Written by Dr. Miguel Faria
Miguel A. Faria, M.D., is Associate Editor in Chief in socioeconomics, politics, medicine, and world affairs of Surgical Neurology International (SNI). He was appointed and served at the behest of President George W. Bush as member of the Injury Research Grant Review Committee of the Centers for Disease Control and Prevention (CDC), 2002-2005. His recently released book is America, Guns, and Freedom: A Journey Into Politics and the Public Health & Gun Control Movements (2019).
This article appeared on GOPUSA.com on September 22, 2020 and an edited version was posted on The Truth About Guns (TTAG) on September 22, 2020 under the title “The Supreme Court Needs to Re-Open for Second Amendment Business.”
This article may be cited as: Faria MA. Let’s Open SCOTUS For Second Amendment Business! HaciendaPublishing.com, September 22, 2020. Available from: https://haciendapublishing.com/lets-open-scotus-for-second-amendment-business-by-miguel-a-faria-md/.
Copyright ©2020 Miguel A. Faria, Jr., M.D.
1 thought on “Let’s Open SCOTUS For Second Amendment Business! by Miguel A. Faria, MD”
I should know this & believe it’s been challenged but how do the states get to decide gun rights? Is that in the constitution specifically stating states can make their own gun laws? I’ve recently looked & only found runaround articles. — Frank williams, FB
Frank Williams: The 14th Amendment covers the situation, I think: “No State shall make or enforce any law which shall abridge the privileges or immunities of citizens of the United States; nor shall any State deprive any person of life, liberty, or property, without due process of law; nor deny to any person within its jurisdiction the equal protection of the laws.”—Joe Mariani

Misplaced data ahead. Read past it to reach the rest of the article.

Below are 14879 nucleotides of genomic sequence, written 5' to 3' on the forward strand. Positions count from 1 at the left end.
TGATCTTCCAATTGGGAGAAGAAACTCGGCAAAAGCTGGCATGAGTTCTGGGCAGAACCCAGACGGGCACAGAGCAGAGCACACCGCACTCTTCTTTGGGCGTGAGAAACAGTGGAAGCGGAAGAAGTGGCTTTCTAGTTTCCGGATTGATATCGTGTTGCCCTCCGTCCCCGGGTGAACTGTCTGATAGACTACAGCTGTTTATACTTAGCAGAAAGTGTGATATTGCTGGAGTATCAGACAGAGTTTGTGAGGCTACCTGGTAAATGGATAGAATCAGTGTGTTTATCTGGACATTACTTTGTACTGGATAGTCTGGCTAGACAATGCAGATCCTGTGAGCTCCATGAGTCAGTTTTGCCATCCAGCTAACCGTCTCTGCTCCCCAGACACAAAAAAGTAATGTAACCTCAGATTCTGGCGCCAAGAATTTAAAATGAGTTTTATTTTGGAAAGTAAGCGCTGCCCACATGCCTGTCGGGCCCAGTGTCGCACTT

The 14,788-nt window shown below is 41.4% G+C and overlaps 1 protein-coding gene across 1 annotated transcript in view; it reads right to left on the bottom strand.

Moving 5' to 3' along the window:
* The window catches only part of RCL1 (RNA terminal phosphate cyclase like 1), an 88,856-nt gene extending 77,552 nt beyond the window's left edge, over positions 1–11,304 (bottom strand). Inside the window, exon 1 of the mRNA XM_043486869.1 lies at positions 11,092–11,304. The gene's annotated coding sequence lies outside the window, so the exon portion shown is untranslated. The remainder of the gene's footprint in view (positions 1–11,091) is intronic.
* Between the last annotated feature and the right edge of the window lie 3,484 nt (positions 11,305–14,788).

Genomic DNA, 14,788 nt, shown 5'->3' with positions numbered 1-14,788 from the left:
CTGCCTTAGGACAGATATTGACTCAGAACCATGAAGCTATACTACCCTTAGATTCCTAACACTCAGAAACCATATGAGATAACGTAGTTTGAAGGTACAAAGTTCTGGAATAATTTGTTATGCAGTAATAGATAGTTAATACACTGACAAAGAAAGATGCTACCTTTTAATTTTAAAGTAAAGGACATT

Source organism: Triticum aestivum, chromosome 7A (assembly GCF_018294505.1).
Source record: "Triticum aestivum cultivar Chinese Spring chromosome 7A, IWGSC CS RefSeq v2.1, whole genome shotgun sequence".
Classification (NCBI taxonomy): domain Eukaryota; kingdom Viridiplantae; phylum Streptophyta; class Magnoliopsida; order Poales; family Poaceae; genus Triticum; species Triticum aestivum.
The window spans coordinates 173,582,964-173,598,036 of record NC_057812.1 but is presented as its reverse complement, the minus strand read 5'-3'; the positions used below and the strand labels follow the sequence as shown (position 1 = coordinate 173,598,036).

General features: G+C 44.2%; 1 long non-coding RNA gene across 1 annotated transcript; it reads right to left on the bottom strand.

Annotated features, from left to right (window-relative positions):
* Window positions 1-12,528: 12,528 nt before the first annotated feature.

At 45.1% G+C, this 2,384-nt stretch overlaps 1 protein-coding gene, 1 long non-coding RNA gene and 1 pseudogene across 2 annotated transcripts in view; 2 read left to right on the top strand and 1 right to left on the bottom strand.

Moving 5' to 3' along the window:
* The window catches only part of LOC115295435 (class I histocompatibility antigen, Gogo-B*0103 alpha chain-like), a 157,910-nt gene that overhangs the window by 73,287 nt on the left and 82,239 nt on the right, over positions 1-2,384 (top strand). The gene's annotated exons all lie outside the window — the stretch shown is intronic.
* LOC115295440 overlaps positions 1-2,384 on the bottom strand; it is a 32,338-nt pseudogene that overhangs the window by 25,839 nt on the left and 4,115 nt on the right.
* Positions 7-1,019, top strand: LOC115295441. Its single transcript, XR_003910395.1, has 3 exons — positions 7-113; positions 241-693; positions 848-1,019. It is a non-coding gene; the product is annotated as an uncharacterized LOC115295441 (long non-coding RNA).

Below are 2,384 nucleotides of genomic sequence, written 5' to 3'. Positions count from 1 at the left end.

Since 2A is an individual right, even the states may not usurp/infringe it…—Paul Rusin
Frank the states are bound to follow the Constitution, not only the Bill of Rights (particularly the Second Amendment) that states that the right to keep and bear arms should not be infringed and but also that the people and the militia are one. The 14th Amendment incorporates that right into the states. Any infringement by the states is a violation of the law of the land. What I wrote in America, Guns, and Freedom (2019) on pages 191-193 & 319-330 had been affirmed by the SCOTUS in two major decisions: District of Columbia v. Heller (2008) and McDonald v. Chicago (2010). 😎— Dr. Miguel Faria
Yes…I believe it was intended to deny the “general government” any authority to infringe on our right to bear arms. I do not think it was meant to bind the States. The Bill of Rights was written to more specifically than the constitution limit the general government. States were not inclined to sign a document giving up their sovereignty. That’s why they have their own constitutions. The general government is how the framers in the constitution described what we now call the federal government. The Bill of Rights was meant to assure the States that the general government would stay in it’s very limited lane and not infringe on the States.— Mark Rogers
Mark, we can argue this forever, but Paul Rusin’s opinion is supported by the ruling of incorporation, which utilized the 14th Amendment in the McDonald v. Chicago (2010) decision. In other words, the Bill of Rights pertains and includes the states, with the exclusion of the provision of the IX Amendment. 😎— Dr. Miguel Faria